#6: Dubai, United Arab Emirates



What Singapore is to Asia, Dubai is to the Middle East. Dubai is a quintessentially modern city, and that’s always a plus when accessibility is concerned. Featuring world class medical facilities and what is widely considered one of the most accessible airports in the world, it’s no wonder that this desert jewel made my list. Why go now? Over the last few years, Dubai has grown into a fully mature and extraordinary international tourist hotspot — and with all of this wealth and glamour has come increased accessibility for all.


#7: Berlin, Germany



For a city steeped in history, Berlin is different than its European counterparts. Because so much of it had to be rebuilt after the second World War, Berlin has succeeded in becoming one of the most modern and up-to-date European cities. It didn’t stop after its reconstruction; in fact, Berlin has forged ahead in accessible development and legislation, which resulted in its receipt of the 2013 European Commission’s Access City Award. That was nearly five years ago, and Germany’s heavy investment in the accessibility of its most popular city continues today. If Berlin piques your interest, check out the city’s accessible tourism guide.


#8: Milan, Italy



A more recent winner of the EU’s Access City Award, Milan’s unprecedented efforts to increase its accessibility were recognized in 2016. Not too long ago, Milan was considered by many wheelchair users to have too many architectural barriers to make this historic Italian city worth the trip. I’m happy to say that this has changed, both for tourists looking to explore the treasures this city has to offer as well as local wheelchair users who have seen their employment prospectives increase. Milan’s new universal design standards are ambitious, and the city has even more hopes for the future. I can’t help but think how exciting it would be to visit Milan at a time when its accessible vision is unfolding!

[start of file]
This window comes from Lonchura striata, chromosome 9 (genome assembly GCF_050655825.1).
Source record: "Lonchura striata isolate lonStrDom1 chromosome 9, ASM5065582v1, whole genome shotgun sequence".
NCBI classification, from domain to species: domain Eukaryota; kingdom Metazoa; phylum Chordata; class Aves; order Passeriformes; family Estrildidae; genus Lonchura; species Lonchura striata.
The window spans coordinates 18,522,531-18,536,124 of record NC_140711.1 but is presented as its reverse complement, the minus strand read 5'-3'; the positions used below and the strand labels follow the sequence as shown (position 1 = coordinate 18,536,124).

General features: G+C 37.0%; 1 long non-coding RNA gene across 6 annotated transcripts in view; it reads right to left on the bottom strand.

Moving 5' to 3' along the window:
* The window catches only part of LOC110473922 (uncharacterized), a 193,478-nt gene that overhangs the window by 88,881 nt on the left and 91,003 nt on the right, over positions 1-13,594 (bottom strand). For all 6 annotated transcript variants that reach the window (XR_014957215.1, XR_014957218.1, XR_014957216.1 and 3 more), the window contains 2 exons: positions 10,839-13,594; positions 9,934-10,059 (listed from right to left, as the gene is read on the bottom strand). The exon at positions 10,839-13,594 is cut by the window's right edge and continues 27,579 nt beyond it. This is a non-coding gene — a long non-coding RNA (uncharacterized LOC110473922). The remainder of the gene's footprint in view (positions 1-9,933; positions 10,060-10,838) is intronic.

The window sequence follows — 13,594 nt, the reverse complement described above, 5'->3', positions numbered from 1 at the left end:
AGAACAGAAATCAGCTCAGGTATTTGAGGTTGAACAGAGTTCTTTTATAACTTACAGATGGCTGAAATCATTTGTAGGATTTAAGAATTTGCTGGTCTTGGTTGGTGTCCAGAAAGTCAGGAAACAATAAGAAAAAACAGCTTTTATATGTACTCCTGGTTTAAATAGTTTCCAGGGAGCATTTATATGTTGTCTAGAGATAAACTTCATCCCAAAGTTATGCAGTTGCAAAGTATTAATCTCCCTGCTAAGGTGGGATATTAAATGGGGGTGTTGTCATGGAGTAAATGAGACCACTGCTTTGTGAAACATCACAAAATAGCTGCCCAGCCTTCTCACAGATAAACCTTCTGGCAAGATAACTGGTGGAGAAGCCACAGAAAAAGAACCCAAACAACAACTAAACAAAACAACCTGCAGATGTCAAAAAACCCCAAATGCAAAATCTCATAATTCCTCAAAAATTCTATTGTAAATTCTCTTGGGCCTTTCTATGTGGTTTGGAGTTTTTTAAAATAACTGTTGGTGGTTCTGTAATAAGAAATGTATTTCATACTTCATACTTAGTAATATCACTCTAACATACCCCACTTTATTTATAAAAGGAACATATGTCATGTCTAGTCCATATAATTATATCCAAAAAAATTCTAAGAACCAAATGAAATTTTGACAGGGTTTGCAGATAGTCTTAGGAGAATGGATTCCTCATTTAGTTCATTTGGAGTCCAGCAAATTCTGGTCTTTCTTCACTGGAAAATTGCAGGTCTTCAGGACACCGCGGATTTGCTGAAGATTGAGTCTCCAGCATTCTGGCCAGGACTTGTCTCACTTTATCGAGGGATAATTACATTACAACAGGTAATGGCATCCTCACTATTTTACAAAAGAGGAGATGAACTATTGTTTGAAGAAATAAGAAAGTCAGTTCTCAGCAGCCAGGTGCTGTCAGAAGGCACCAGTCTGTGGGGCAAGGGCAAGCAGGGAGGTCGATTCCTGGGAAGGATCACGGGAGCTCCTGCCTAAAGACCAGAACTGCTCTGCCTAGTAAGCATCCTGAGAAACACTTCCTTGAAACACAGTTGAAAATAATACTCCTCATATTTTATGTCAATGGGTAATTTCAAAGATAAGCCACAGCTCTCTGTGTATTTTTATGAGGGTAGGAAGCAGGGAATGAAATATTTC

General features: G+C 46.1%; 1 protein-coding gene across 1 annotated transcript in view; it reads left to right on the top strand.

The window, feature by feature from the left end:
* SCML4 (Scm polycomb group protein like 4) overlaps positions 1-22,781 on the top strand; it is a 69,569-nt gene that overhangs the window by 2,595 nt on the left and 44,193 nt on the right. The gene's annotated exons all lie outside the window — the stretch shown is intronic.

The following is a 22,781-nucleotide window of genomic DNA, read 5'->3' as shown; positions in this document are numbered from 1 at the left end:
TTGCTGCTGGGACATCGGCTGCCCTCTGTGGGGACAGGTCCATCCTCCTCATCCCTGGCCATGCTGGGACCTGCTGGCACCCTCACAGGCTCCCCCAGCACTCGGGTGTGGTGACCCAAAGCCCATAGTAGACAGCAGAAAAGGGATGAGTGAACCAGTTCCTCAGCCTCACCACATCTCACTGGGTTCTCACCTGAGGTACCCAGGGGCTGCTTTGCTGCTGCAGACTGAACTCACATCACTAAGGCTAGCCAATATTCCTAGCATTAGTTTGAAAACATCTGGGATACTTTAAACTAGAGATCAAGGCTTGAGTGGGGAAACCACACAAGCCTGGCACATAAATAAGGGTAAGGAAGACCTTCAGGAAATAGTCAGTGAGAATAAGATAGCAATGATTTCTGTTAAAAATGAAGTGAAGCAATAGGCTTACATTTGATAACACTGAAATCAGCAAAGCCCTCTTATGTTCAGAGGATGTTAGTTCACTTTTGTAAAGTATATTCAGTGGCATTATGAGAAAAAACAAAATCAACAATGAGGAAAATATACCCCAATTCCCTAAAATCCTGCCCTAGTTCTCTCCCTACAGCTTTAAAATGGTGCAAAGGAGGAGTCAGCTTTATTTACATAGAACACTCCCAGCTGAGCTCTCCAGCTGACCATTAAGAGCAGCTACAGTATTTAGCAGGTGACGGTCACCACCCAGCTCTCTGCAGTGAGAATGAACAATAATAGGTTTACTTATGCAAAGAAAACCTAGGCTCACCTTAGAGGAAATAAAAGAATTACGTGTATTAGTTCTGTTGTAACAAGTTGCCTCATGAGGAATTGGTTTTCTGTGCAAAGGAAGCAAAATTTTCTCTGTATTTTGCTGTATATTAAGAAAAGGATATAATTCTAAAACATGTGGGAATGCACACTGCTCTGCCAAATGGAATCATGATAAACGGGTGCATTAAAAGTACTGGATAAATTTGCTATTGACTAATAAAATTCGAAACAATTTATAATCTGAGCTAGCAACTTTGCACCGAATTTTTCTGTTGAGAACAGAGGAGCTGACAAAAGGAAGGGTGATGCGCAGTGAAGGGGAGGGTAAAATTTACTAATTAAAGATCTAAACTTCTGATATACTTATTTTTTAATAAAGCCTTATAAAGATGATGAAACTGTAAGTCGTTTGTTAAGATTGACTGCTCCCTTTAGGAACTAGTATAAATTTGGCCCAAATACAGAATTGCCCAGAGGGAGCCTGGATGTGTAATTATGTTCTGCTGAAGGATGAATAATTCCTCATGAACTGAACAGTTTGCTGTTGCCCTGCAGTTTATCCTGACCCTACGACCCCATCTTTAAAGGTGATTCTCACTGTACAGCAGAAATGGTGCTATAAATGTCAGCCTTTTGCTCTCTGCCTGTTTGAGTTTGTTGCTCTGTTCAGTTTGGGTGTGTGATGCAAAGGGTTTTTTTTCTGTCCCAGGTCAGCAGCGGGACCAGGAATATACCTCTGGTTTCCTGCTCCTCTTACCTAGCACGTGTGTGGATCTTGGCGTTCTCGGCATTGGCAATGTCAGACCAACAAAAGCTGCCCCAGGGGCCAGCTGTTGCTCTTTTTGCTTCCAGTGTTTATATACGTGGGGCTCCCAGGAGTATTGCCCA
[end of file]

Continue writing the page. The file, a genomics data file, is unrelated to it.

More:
#9 London, England


Just one of the many accessible taxis in London

Just one of the many accessible taxis in London


London isn’t new to the accessibility scene, but it’s a mainstay. What distinguishes England’s capital from the rest of the world’s cities is that you won’t have to reserve an accessible taxi cab in advance here – they’re on the streets, everywhere! Though if you wanted to use public transportation, that’s well-known for its accessibility too. Or, perhaps you just want to wheel around – well, you’re in luck there too! London’s tourist areas are mostly flat, and many are known for their well-maintained sidewalks and plentiful curb cuts.

Why visit London now? Well, if you’re an English-speaker new to the accessible travel scene, it’s less overwhelming to start somewhere with a similar culture and language. Plus, London has provided a fairly cheap getaway for Americans ever since last year’s vote to leave the European Union left the British pound fairly weak compared to the American dollar.


#10: Orlando, Florida



With perpetually warm and sunny weather, a flawlessly flat landscape and an increasing stream of world-class entertainment destinations, Orlando has always been a cornerstone of the accessible travel scene — but there’s no better time to visit than now. With more baby boomers retiring, Florida has upped its game even more when it comes to care and amenities for the elderly… and along with that comes improved accessibility. Plus, with fairly new attractions like Universal Studio’s Harry Potter World and Disney’s World of Avatar, which just opened last year, there’s even more to do than there was in the past.



Well, now you’ve seen my recommendations for this year’s top accessible travel destinations. From longtime accessible destinations with new attractions and travel perks, to cities whose accessible travel eras are just now dawning under powerful new initiatives, there are plenty of places to go in 2018. So, to all you intrepid travelers, I’d love to hear what’s next on your list of accessible destinations!


*This post includes affiliate links. When you click on a link, I may receive a small compensation, which will help this blog grow into a better resource for disabled travelers.



1 Comment

  • Sha says:

    Hey Cory,

    Glad to know that my country, Singapore is part of the 2018 adventure list! Trust me, the country has grown pretty well (both facilities and its people) that encourage the physically challenged individuals to be independent.

    Hit me up when you are in Singapore! It will be my pleasure to assist you and make you feel at home! :)